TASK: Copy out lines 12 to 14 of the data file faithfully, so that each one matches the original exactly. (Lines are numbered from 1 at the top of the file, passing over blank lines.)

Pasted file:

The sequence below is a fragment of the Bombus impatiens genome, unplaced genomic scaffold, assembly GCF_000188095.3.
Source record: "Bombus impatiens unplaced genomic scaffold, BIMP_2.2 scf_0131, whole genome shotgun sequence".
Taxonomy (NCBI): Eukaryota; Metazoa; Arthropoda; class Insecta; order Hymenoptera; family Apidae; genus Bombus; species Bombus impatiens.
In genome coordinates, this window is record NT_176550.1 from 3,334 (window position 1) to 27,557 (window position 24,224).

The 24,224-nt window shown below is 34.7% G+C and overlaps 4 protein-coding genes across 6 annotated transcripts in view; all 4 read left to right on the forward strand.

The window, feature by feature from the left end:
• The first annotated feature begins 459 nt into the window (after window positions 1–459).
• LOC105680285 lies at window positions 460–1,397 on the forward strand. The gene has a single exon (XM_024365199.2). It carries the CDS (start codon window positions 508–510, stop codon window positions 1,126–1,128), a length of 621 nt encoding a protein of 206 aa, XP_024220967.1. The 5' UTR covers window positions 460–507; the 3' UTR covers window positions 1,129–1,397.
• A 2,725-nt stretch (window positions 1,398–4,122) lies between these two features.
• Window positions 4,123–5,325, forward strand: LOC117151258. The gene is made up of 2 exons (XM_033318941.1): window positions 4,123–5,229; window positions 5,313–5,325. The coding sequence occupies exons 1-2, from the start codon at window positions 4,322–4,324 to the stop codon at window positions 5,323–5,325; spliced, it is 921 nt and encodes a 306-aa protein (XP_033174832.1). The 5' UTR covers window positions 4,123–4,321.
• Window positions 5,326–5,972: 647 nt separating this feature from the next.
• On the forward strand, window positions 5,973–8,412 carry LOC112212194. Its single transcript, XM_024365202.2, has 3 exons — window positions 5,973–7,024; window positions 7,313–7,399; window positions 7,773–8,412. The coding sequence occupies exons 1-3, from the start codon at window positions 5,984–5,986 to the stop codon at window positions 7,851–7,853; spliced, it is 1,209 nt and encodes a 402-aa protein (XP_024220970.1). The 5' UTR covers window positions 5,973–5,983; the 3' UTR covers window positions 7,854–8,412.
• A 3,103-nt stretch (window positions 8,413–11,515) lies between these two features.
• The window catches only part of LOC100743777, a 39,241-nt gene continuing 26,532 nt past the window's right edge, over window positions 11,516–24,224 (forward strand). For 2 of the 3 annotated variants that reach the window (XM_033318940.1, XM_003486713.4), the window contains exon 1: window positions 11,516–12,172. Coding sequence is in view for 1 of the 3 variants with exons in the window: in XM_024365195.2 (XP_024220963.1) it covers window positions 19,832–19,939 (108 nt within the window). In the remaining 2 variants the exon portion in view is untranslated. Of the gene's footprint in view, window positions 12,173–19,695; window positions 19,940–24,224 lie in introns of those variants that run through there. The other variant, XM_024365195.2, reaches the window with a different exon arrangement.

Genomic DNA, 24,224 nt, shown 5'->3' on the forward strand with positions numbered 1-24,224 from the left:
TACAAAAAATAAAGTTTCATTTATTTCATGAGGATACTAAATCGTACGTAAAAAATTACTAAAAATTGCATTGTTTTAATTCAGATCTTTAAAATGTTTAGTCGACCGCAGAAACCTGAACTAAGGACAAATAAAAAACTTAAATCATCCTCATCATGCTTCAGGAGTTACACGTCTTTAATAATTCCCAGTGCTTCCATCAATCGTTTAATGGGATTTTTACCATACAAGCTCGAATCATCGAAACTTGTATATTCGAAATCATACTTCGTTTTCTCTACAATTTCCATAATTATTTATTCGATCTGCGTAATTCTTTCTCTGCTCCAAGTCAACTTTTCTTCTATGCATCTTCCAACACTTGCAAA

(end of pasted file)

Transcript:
• On the forward strand, window positions 5,973–8,412 carry LOC112212194. Its single transcript, XM_024365202.2, has 3 exons — window positions 5,973–7,024; window positions 7,313–7,399; window positions 7,773–8,412. The coding sequence occupies exons 1-3, from the start codon at window positions 5,984–5,986 to the stop codon at window positions 7,851–7,853; spliced, it is 1,209 nt and encodes a 402-aa protein (XP_024220970.1). The 5' UTR covers window positions 5,973–5,983; the 3' UTR covers window positions 7,854–8,412.
• A 3,103-nt stretch (window positions 8,413–11,515) lies between these two features.
• The window catches only part of LOC100743777, a 39,241-nt gene continuing 26,532 nt past the window's right edge, over window positions 11,516–24,224 (forward strand). For 2 of the 3 annotated variants that reach the window (XM_033318940.1, XM_003486713.4), the window contains exon 1: window positions 11,516–12,172. Coding sequence is in view for 1 of the 3 variants with exons in the window: in XM_024365195.2 (XP_024220963.1) it covers window positions 19,832–19,939 (108 nt within the window). In the remaining 2 variants the exon portion in view is untranslated. Of the gene's footprint in view, window positions 12,173–19,695; window positions 19,940–24,224 lie in introns of those variants that run through there. The other variant, XM_024365195.2, reaches the window with a different exon arrangement.